by Malcolm Jolley

OK, technically an Airstream is a trailer, not a truck. But a truck pulled Josh Henderson converted kitchen trailer around when he began cooking for people in Seattle parking lots in 2007, which makes him a ‘Food Truck Pioneer’. Skillet Street Foods founder Henderson was in Toronto recently to promote his bacon jam. I caught up with at All The Best Fine Foods, which hosted a product launch party with local chefs like Claudio Aprile, Chris McDonald and Nick auf der Mauer riffing on the product.


Good Food Revolution: What exactly is Skillet Street Food?

Josh Henderson: Skillet Street Food started out as a street food company in Seattle. We based it out of an Airstream trailer and in 2007 we started serving what we called “haute cuisine out of a truck”. We do modern American food and at the time it was something that hadn’t been seen in Seattle and not much around the United States either. So we started by doing street food, then we started selling a condiment we called “bacon jam” and now we have a diner. That’s Skillet Street Food in a nutshell.

GFR: Let’s go back to this decision to start a restaurant in trailer. You [already] had a background where you were traveling around and cooking, right?

JH: Yeah, [I was a traveling chef] for about two or three years prior. I had done the whole working in hotels and restaurants thing up until about 2004. I was kind of done with it. Honestly, I missed my dog and was tired of working long hours. I thought, this just isn’t worth it. So, I started to work in the photography world where I would go out with photographers, travel around and feed them in the middle of nowhere, like the Mojave Desert. At six in the morning I would be doing breakfast for 30 people on a tarmac somewhere. I absolutely loved it, but the travel was tough, so after a few years I decided to try and do something that would keep me closer to home. I ended up finding an Airstream trailer on Craigslist and that was it. We were off and running, with very many bumps in the road, as with any small business. But it’s been an amazing ride, for sure.

GFR: Culminating in a bricks and mortar restaurant. What are the differences between the trailer and the diner?

JH: Well, the diner gives us a lot more freedom. In the trailer we’ve got four burners, two fryers and a grill. So, our [trailer] menu is only three or four items a day. Whereas at the diner, we’re open from 7am to midnight each day and we can do whatever we want. Trailer is elusive – it’s harder to find: either we’re out, or we’re not, or the truck broke down. There’s all kinds of stuff going on, so the diner’s consistent – it’s there – and it represents our brand in a broader scope.

GFR: When you started going around in your trailer, what was the reaction? Did people get it?

JH: Yeah. It was astounding, to be honest. We had ridiculous amounts of press from day one (we still do). There has always been a line. Although it’s amazing, even with all the press, there are many people who still don’t know [about us] and I love that because it means there still more people we can tell our story to. So, it was a great first response, but we were still swimming upstream since there really was no other street food in Seattle at the time. The city officials certainly didn’t see any reason to change the rules. When we came along, that’s what we were hoping would happen. Three years later they finally did.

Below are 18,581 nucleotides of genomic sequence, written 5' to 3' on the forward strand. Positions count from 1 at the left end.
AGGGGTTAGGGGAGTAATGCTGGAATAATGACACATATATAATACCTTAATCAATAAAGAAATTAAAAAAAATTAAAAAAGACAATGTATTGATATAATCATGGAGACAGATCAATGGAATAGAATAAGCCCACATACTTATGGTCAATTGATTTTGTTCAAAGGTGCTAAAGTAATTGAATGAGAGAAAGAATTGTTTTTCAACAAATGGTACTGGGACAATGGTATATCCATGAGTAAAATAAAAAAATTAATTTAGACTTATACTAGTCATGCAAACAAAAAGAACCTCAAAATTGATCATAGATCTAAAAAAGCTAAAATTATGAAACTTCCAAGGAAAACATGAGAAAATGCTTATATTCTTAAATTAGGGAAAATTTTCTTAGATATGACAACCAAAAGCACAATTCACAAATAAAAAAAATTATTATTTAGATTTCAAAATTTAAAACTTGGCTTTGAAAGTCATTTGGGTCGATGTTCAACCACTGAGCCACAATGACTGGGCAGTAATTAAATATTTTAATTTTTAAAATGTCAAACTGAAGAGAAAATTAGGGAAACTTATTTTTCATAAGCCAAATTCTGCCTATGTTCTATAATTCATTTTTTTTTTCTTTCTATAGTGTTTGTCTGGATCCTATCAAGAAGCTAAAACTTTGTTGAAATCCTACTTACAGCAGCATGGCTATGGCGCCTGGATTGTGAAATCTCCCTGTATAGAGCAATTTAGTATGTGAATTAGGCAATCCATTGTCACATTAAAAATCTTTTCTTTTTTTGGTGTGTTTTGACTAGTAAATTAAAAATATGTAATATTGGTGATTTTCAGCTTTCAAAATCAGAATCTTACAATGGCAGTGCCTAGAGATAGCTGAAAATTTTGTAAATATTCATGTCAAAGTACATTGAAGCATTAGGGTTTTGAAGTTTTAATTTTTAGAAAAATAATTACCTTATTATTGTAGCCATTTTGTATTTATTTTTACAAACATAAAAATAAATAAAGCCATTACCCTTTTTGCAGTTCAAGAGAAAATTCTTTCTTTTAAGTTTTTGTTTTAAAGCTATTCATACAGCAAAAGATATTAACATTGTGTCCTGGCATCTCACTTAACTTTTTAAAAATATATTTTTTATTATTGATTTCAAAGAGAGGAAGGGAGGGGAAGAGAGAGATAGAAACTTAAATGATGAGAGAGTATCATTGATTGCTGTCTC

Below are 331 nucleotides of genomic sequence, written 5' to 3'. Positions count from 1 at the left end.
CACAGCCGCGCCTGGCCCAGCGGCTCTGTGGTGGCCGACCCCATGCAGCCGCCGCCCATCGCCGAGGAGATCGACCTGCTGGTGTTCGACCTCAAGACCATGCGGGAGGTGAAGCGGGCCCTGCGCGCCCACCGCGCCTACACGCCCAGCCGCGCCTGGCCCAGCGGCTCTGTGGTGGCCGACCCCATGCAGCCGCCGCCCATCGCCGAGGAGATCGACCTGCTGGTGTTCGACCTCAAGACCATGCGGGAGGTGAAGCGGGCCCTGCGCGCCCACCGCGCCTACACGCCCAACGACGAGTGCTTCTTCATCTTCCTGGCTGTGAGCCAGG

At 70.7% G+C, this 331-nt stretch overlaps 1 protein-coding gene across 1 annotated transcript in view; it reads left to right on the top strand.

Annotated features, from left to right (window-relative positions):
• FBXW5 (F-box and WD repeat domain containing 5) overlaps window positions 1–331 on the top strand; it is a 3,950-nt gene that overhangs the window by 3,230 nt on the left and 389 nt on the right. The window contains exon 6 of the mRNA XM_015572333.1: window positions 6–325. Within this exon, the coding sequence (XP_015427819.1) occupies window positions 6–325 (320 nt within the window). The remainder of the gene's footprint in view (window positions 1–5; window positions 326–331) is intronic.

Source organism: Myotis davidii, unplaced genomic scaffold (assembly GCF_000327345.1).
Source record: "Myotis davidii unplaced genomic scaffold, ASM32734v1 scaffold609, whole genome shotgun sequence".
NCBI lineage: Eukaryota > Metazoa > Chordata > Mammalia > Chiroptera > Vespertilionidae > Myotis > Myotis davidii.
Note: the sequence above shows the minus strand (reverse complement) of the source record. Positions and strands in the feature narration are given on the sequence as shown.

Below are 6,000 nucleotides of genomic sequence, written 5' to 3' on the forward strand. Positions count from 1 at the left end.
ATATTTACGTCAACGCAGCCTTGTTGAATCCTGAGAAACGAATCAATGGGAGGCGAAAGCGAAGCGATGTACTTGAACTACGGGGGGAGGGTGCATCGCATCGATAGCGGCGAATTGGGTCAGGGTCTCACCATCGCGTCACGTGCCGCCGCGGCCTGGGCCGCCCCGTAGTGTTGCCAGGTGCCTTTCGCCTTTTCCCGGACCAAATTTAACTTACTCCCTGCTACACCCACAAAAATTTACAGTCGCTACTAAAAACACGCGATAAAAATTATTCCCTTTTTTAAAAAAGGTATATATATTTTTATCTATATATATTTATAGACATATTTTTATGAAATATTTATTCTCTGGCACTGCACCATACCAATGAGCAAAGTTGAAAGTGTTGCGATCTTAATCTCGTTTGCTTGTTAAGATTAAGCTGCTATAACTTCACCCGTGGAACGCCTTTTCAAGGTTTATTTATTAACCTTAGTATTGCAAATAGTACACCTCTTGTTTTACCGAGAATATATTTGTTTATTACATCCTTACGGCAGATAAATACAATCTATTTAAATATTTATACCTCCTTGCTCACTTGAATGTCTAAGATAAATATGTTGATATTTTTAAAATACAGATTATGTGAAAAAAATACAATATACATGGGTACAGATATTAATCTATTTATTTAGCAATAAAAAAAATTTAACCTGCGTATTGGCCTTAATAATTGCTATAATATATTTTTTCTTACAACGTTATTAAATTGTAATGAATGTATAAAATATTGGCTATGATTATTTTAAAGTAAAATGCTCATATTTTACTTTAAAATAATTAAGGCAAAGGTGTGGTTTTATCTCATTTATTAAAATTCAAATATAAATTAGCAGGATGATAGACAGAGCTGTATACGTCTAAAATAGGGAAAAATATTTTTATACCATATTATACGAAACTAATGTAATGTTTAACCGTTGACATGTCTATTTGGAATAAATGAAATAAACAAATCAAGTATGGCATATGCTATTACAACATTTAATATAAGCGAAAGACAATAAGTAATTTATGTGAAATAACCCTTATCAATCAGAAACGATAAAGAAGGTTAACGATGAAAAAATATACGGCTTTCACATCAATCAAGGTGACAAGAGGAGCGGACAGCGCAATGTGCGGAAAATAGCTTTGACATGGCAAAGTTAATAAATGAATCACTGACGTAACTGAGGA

GFR: How does that work? Can you just park your trailer anywhere?

JH: You can now. You have to go through certain permits and get permission form certain people, but you can park it pretty much anywhere in the city now, as long as you’ve jumped through the right hoops.You used to have to operate on private property only.

GFR: Speaking of going anywhere, you’re here in Toronto because you’ve got this product in a jar.

JH: Meat in a jar!

GFR: The label says “Skillet Bacon Spread”?

JH: That’s right, but we all know that it’s “Bacon Jam”.

GFR: Is that some technical term you have to use?

JH: Yeah, the USDA requires we call it bacon spread because they say jam is something that uses pectin and is fruit based. So, we hope, of course, to change that too. If we get enough people making bacon jam it can become an actual condiment category and the USDA will realise that pigs really are fruit too!

GFR: And how did your bacon jam happen?

JH: I was inspired by a burger place in LA called Father’s Office. They do this sort of onion compote and they have this burger that has blue cheese, this onion compote and bacon. When I would open up my bun, it looked like this combination was amalgamated together. I thought this should be a whole compote together and I started playing with that and started using it my catering. It’s obviously evolved over the years. I’ve made it a little more user-friendly, but it’s basically the same thing, just five ingredients including great bacon, which makes a big difference.

GFR: And how would you counsel the average consumer to use your bacon jam?

JH: I think of it as a meat pesto, in a way. You can use it, obviously, on burgers and grilled items. And paninis make for a kind of perfect marriage. Or you could use it in a pasta, as a base for a carbonara, with a little cream. Or you could use it as the base for a vinaigrette, or a thumbprint for scone, or something like that. On eggs, on baked potatoes: there’s a lot of different ways. We were playing with it the other day and we put it on a burger with peanut butter. I wasn’t looking forwad to that, but I tasted it and it was pretty delicious.

Find out more about Josh Henderson at

Malcolm Jolley is the executive director of Good Food Media, a not-for-profit organisation dedicated to educating the public about artisanal food and the publisher of Good Food Revolution. Follow him at